Papal Panic! Could the Pope’s Visit Be a Giant, Embarrassing Flop?

In 1976, Frank Rizzo's blustery fearmongering kept people away from the Bicentennial in droves. Are we doing the same thing with Francis?

Pope Francis | giulio napolitano / Frank Rizzo | AP

Pope Francis | giulio napolitano / Frank Rizzo | AP

I’m starting to get a little worried about this papal visit.

I think it was a story in the Inquirer about gunmen on the Parkway during the outdoor Mass that got to me. Here’s what it said: “The most critical monitoring will likely come from snipers on the many rooftops lining the Parkway. Their job, frankly, is to spot trouble, not necessarily to shoot it … they’re the ones who pick up someone who’s moving in the wrong direction in the crowd or moving a little faster than they need — anything out of the ordinary, they’ll report from above.”

The speaker there is Steven Bucci, director of the Center for Foreign and National Security Policy at conservative think tank the Heritage Foundation. I find it kind of scary to think that becoming disoriented in the crowd or walking too fast could put a bead on my head. Then there was this, from Henry Willis of the nonprofit RAND Corporation, which according to the Inky also focuses on national security:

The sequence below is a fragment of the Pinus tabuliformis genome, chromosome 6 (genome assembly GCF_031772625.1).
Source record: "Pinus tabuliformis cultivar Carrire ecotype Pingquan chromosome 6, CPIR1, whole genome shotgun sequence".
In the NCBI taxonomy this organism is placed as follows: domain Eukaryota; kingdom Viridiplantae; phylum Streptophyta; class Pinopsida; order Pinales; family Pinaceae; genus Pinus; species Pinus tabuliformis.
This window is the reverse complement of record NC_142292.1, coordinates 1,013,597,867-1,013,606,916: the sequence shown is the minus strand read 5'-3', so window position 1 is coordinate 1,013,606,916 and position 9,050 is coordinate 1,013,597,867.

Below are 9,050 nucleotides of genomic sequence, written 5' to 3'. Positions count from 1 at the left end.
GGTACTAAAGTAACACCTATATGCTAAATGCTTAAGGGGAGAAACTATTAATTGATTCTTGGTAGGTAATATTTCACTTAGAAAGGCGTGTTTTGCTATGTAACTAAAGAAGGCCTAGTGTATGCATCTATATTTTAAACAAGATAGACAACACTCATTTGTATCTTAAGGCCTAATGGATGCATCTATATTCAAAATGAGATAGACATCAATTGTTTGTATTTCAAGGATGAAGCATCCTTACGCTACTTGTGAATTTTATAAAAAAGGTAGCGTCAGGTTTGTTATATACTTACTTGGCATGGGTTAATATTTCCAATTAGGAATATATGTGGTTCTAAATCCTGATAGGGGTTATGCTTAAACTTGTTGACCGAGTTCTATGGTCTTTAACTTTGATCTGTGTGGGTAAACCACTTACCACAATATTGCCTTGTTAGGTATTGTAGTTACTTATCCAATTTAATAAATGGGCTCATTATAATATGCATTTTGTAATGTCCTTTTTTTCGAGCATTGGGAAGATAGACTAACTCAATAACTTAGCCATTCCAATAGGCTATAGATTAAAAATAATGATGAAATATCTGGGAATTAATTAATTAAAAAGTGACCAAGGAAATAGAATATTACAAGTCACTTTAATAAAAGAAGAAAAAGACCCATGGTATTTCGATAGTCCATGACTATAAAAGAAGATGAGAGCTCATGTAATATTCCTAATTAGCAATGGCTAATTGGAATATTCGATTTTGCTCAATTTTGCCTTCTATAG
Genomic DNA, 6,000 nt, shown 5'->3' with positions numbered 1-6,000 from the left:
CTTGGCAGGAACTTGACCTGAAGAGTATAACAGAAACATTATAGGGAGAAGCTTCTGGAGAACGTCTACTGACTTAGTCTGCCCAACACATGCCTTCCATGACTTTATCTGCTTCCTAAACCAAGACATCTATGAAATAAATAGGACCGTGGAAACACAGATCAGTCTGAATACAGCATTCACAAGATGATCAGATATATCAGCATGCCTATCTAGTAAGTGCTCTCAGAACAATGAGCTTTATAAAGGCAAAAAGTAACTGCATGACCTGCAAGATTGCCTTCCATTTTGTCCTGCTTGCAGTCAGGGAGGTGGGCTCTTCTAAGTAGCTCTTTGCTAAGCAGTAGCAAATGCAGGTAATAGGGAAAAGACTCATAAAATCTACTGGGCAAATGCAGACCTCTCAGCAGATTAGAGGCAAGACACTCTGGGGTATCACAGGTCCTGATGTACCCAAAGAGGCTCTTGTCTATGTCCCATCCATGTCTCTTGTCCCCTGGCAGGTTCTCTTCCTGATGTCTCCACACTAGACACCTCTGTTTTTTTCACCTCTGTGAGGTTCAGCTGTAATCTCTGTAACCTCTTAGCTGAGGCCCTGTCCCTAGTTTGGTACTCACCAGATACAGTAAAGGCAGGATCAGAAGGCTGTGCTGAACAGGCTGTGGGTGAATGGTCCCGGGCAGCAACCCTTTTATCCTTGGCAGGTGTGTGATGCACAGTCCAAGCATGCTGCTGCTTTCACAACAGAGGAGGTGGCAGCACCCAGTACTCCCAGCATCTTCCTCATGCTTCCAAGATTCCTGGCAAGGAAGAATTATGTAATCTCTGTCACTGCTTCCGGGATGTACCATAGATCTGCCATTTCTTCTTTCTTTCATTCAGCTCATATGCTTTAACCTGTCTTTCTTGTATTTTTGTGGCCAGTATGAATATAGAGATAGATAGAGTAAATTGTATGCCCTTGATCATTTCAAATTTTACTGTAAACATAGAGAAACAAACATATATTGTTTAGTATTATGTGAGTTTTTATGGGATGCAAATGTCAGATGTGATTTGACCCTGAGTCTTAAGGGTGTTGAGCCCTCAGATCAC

Events like a visit from the Pope can bring out all sorts of people, and you have to be concerned about security from everything from very purposeful malicious sophisticated threats to attackers who are upset or deranged individuals.

Welcome to Philadelphia, y’all!

I’m so old that I remember the nation’s Bicentennial back in 1976. I was in college then, home for the summer, pissed off about the war in Vietnam that had recently ended but still proud of my country and of Philadelphia, where the great experiment of democracy had begun. I was looking forward to the tens of thousands of visitors expected to throng the city for parades and fireworks and the world’s biggest birthday party.

It didn’t turn out that way.

In case you weren’t around back then, here’s what happened thanks to then-Mayor Frank Rizzo, as explained by Christopher Capozzola in his piece “It Makes You Want to Believe in the Country” in the book America in the 70s:

In an interview with the Philadelphia Inquirer [Rizzo] insisted that a plot was underway to undermine the city’s Bicentennial celebrations. “The leftists … intend to come in here in thousands from all over the country to disrupt. … ”

Rizzo demanded 15,000 federal troops to defend the city against “a substantial coalition of leftist radicals”; his request was turned down, so on the eve of July Fourth he warned, “I hope and pray that nothing occurs, but I know this — a lot of people are coming to this town who are bent on violence. …”

What happened? Philadelphia gave a birthday party and nobody came. People stayed away in droves, frightened off by the mayor’s blustery fearmongering. As it turned out, not a single protester was arrested. But marching bands, would-be partygoers, spectators, honored guests and state representatives from across the nation never arrived. “In the end,” writes Capozzola, “most of the viewers of Philadelphia’s celebrations watched from the comfort of their living rooms.” That’s what I did.